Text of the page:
Small paragraphs on large topics (or sometimes you, the reader, have to do your own reporting):   Here, for instance, is the fourteenth paragraph of “Free Market Iraq? Not So Fast” by Daphne Eviatar in the Saturday Arts & Ideas section of the New York Times (1/10/04) on the legality of the occupation administration’s moves Read more…

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Tom Engelhardt: My Hometown Paper

This was no less evident at the Times in its week’s end coverage of former Treasury Secretary Paul O’Neill’s revelations in The Price of Loyalty, a new book by Wall Street Journal reporter Ron Suskind. O’Neill claimed that the president in meetings was “like a blind man in a group of deaf people,” Reaganesquely without Read more…

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Denis Vericel: Western Sahara

 [From Z Magazine, October 2002]   In November 1975 Morocco invaded the Western Sahara before Spain -the colonial power -could hold an overdue referendum on Sahrawi (i.e., Western Saharan) self-determination. The month before the invasion saw the release of two key findings: the International Court of Justice’s rejection of Morocco’s claim to the Western Sahara Read more…

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Michael Albert: Reply to Steps Related Comments on Infohop

I just had a look at the many comments here bearing on participatory economics. It is good to see the interest and discussion. I uploaded my reply to Steps, a few moments ago, and in this post I offer some brief responses to (only the) critical comments that appear here.   Anarcho writes… “Personally, I Read more…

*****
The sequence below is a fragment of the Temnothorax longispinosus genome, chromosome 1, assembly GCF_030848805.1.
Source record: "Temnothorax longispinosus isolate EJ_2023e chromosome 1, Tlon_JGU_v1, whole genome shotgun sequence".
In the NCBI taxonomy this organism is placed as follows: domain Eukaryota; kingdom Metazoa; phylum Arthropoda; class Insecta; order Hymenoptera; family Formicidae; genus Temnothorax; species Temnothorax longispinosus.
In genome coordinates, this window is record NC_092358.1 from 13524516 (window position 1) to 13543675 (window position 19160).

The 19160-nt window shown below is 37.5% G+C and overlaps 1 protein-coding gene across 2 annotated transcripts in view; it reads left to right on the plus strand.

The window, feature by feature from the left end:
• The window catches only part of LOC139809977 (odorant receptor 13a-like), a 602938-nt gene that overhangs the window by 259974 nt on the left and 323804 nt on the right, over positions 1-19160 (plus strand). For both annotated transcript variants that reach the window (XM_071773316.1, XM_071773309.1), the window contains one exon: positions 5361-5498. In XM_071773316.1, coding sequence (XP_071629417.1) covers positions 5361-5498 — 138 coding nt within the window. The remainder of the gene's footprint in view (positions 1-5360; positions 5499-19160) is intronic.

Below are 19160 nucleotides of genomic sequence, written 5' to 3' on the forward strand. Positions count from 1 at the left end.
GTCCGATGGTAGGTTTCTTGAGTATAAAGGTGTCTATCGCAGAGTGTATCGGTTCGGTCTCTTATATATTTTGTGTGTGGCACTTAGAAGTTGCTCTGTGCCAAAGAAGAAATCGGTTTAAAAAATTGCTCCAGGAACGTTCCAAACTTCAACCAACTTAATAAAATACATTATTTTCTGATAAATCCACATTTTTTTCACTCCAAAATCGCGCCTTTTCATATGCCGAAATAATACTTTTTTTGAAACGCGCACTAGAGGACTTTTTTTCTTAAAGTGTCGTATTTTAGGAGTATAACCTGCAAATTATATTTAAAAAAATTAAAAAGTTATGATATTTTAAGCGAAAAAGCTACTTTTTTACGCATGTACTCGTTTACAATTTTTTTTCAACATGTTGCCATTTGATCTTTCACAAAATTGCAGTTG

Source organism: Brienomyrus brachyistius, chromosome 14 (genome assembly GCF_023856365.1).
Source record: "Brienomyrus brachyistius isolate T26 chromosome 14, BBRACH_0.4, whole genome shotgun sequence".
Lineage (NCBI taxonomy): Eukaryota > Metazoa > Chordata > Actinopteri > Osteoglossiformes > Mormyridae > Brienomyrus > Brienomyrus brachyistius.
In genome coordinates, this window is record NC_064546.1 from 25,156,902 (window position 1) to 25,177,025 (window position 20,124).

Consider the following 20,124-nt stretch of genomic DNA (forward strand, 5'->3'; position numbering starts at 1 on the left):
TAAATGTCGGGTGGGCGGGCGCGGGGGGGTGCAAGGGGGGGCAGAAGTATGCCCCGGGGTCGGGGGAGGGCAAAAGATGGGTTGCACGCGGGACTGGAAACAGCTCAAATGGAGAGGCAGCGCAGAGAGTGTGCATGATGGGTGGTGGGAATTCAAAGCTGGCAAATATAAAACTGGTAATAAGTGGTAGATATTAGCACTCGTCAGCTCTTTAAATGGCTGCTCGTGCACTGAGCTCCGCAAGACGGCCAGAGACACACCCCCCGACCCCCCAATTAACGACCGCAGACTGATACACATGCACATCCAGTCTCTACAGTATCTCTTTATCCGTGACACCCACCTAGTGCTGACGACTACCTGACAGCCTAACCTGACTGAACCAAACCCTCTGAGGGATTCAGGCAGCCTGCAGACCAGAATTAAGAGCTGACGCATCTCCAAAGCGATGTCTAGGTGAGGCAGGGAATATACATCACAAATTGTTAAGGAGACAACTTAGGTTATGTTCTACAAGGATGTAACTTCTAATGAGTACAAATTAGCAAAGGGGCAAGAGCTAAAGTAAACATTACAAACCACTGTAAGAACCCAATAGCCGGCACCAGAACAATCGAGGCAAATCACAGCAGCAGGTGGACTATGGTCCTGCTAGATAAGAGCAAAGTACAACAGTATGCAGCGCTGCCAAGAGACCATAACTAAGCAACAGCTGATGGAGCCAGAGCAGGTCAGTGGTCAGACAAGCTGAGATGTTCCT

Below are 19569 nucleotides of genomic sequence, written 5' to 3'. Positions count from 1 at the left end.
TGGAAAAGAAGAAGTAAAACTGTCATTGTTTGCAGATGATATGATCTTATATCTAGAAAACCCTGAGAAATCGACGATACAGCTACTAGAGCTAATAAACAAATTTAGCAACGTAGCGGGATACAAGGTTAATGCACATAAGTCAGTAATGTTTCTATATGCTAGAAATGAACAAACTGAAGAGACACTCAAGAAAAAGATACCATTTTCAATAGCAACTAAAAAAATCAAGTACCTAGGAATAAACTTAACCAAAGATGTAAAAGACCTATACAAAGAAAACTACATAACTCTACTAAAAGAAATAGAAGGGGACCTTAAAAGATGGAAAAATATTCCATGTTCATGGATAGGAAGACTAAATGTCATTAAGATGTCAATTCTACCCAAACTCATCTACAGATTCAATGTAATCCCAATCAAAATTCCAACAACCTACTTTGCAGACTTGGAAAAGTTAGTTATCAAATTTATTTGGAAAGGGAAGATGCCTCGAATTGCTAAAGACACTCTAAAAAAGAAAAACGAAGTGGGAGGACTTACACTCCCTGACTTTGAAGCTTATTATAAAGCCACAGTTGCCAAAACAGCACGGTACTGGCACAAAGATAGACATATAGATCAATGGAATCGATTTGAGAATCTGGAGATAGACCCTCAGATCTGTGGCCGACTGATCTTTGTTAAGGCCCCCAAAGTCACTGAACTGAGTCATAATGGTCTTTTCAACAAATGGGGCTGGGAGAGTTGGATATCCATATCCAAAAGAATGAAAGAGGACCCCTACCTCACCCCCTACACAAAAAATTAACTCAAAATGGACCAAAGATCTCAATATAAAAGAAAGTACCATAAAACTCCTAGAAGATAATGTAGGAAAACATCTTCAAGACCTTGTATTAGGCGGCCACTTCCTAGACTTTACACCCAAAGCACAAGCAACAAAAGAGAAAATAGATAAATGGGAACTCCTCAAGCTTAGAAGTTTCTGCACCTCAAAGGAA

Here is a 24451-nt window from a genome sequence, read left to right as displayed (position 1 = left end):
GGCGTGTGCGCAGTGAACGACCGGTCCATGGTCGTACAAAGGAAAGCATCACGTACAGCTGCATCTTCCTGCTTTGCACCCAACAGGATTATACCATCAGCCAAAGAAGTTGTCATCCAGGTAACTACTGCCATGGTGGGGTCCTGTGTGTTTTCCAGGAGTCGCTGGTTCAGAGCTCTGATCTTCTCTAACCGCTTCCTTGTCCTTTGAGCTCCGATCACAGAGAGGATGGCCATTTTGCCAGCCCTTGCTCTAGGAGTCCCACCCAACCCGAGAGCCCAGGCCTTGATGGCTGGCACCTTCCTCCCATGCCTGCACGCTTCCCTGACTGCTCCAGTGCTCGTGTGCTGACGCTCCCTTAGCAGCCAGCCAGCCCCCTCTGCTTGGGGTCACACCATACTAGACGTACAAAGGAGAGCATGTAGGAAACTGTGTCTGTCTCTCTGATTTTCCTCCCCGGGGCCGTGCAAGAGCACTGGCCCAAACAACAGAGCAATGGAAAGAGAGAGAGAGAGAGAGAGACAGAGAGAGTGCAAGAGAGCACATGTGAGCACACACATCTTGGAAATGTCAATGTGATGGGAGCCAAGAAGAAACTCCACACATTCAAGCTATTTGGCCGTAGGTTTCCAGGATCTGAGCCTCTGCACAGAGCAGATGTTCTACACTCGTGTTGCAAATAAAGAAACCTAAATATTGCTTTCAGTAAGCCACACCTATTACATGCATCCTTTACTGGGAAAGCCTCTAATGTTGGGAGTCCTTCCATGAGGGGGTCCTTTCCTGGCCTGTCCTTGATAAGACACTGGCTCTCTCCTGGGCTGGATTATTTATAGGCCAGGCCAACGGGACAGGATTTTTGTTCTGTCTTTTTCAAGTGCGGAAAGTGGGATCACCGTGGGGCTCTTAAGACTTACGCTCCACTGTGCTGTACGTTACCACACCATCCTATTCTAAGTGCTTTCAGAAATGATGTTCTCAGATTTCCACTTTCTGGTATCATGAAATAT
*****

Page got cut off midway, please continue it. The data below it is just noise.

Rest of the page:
Jacob Mundy: Western Sahara

[From Z Magazine, October 2002] In November 1975 Morocco invaded the Western Sahara before Spain—the colonial power—could hold an overdue referendum on Sahrawi (i.e., Western Saharan) self-determination. The month before the invasion saw the release of two key findings: the International Court of Justice’s rejection of Morocco’s claim to the Western Sahara and a UN visiting Read more…

Peter miguel Camejo: The Avocado Declaration

[The Avocado Declaration was initiated by Peter Miguel Camejo (www.votecamejo.org). Peter was the Green Party candidate for Governor of California in the 2002 general elections and in the 2003 recall election. This statement was issued by the Avocado Education Project.]   INTRODUCTION The Green Party is at a crossroads. The 2004 elections place before us Read more…

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Tom Engelhardt: Stealth Administration

Bill Berkowitz, columnist for the Working for Change website, recently began a piece, Whither America’s homegrown terrorists, with a description of the last couple of weeks of panic and fear-mongering:   “Just before Christmas, Homeland Security Secretary Tom Ridge raised the terrorist alert level from yellow — an elevated risk of terrorist attack — to Read more…

Andrew Gumbel: How the War Machine is driving the US Economy

What do the war in Iraq and the economic recovery in the United States have in common? More than one might expect, to judge from the last couple of rounds of US growth figures.   The war has been a large part of the justification for the Bush administration to run ever-widening budget deficits, and Read more…

Gilberto Lopez y rivas: Development within multicultural autonomies

At the seat of the European Parliament in Brussels, the researchers for the project Multicultural Autonomy: a necessary condition for sustainable development, have recently made public the preliminary results of a two and a half year study in six countries of Latin America: Mexico, Nicaragua, Panama, Ecuador, Bolivia and Brazil. In coordination with the Austrian Read more…

Eitan Ronel: I return my rank to you

January 4, 2004 To the Chief of Staff, Lieutenant General Moshe Ya’alon: On Israel’s 51st Independence Day, on Ammunition Hill, I received from you the rank of a Lieutenant Colonel. I was discharged from active reserve duty in the IDF after 31 years of service, during which I participated as an Artilleryman in the Yom Read more…